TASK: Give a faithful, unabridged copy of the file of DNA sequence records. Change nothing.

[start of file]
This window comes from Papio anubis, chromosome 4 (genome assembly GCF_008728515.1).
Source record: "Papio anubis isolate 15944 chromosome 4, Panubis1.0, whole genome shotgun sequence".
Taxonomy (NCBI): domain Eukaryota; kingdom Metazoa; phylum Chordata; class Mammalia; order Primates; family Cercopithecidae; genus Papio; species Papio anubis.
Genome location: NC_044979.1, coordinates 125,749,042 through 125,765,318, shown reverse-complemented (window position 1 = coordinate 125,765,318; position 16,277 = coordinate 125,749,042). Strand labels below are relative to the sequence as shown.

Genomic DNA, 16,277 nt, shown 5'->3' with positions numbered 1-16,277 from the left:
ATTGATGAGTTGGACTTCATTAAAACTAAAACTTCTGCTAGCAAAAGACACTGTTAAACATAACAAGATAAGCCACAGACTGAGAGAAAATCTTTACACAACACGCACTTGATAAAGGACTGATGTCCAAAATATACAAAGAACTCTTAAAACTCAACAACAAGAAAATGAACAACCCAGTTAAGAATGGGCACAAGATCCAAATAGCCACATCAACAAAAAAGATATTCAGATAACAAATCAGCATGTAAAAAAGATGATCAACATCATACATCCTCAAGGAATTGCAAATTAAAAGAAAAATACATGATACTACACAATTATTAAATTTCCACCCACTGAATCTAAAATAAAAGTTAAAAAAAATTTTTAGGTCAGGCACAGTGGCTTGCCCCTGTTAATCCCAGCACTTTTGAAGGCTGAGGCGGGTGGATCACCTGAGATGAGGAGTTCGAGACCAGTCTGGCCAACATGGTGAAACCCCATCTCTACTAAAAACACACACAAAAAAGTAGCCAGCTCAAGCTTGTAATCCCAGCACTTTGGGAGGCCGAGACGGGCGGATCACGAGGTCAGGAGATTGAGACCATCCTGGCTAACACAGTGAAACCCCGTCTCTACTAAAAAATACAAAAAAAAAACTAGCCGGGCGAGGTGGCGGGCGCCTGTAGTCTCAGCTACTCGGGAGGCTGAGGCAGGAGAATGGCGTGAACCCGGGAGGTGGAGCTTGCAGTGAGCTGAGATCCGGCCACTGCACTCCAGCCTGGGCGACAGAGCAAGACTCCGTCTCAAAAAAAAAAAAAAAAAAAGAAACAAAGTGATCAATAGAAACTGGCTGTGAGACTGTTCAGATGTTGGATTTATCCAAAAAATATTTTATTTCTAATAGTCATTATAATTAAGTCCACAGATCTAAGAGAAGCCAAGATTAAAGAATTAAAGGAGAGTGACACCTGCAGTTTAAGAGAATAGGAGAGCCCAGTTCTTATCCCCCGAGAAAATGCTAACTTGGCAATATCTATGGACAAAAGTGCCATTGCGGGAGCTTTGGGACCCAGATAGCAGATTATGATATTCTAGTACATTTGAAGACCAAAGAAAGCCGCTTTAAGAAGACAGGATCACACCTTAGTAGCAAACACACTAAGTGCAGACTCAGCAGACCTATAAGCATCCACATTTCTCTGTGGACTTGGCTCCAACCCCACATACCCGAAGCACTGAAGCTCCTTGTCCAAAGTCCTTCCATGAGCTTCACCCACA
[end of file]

This window comes from Papio anubis, chromosome 4 (genome assembly GCF_008728515.1).
Source record: "Papio anubis isolate 15944 chromosome 4, Panubis1.0, whole genome shotgun sequence".
Taxonomy (NCBI): domain Eukaryota; kingdom Metazoa; phylum Chordata; class Mammalia; order Primates; family Cercopithecidae; genus Papio; species Papio anubis.
Genome location: NC_044979.1, coordinates 125,749,042 through 125,765,318, shown reverse-complemented (window position 1 = coordinate 125,765,318; position 16,277 = coordinate 125,749,042). Strand labels below are relative to the sequence as shown.

Genomic DNA, 16,277 nt, shown 5'->3' with positions numbered 1-16,277 from the left:
ATTGATGAGTTGGACTTCATTAAAACTAAAACTTCTGCTAGCAAAAGACACTGTTAAACATAACAAGATAAGCCACAGACTGAGAGAAAATCTTTACACAACACGCACTTGATAAAGGACTGATGTCCAAAATATACAAAGAACTCTTAAAACTCAACAACAAGAAAATGAACAACCCAGTTAAGAATGGGCACAAGATCCAAATAGCCACATCAACAAAAAAGATATTCAGATAACAAATCAGCATGTAAAAAAGATGATCAACATCATACATCCTCAAGGAATTGCAAATTAAAAGAAAAATACATGATACTACACAATTATTAAATTTCCACCCACTGAATCTAAAATAAAAGTTAAAAAAAATTTTTAGGTCAGGCACAGTGGCTTGCCCCTGTTAATCCCAGCACTTTTGAAGGCTGAGGCGGGTGGATCACCTGAGATGAGGAGTTCGAGACCAGTCTGGCCAACATGGTGAAACCCCATCTCTACTAAAAACACACACAAAAAAGTAGCCAGCTCAAGCTTGTAATCCCAGCACTTTGGGAGGCCGAGACGGGCGGATCACGAGGTCAGGAGATTGAGACCATCCTGGCTAACACAGTGAAACCCCGTCTCTACTAAAAAATACAAAAAAAAAACTAGCCGGGCGAGGTGGCGGGCGCCTGTAGTCTCAGCTACTCGGGAGGCTGAGGCAGGAGAATGGCGTGAACCCGGGAGGTGGAGCTTGCAGTGAGCTGAGATCCGGCCACTGCACTCCAGCCTGGGCGACAGAGCAAGACTCCGTCTCAAAAAAAAAAAAAAAAAAAGAAACAAAGTGATCAATAGAAACTGGCTGTGAGACTGTTCAGATGTTGGATTTATCCAAAAAATATTTTATTTCTAATAGTCATTATAATTAAGTCCACAGATCTAAGAGAAGCCAAGATTAAAGAATTAAAGGAGAGTGACACCTGCAGTTTAAGAGAATAGGAGAGCCCAGTTCTTATCCCCCGAGAAAATGCTAACTTGGCAATATCTATGGACAAAAGTGCCATTGCGGGAGCTTTGGGACCCAGATAGCAGATTATGATATTCTAGTACATTTGAAGACCAAAGAAAGCCGCTTTAAGAAGACAGGATCACACCTTAGTAGCAAACACACTAAGTGCAGACTCAGCAGACCTATAAGCATCCACATTTCTCTGTGGACTTGGCTCCAACCCCACATACCCGAAGCACTGAAGCTCCTTGTCCAAAGTCCTTCCATGAGCTTCACCCACA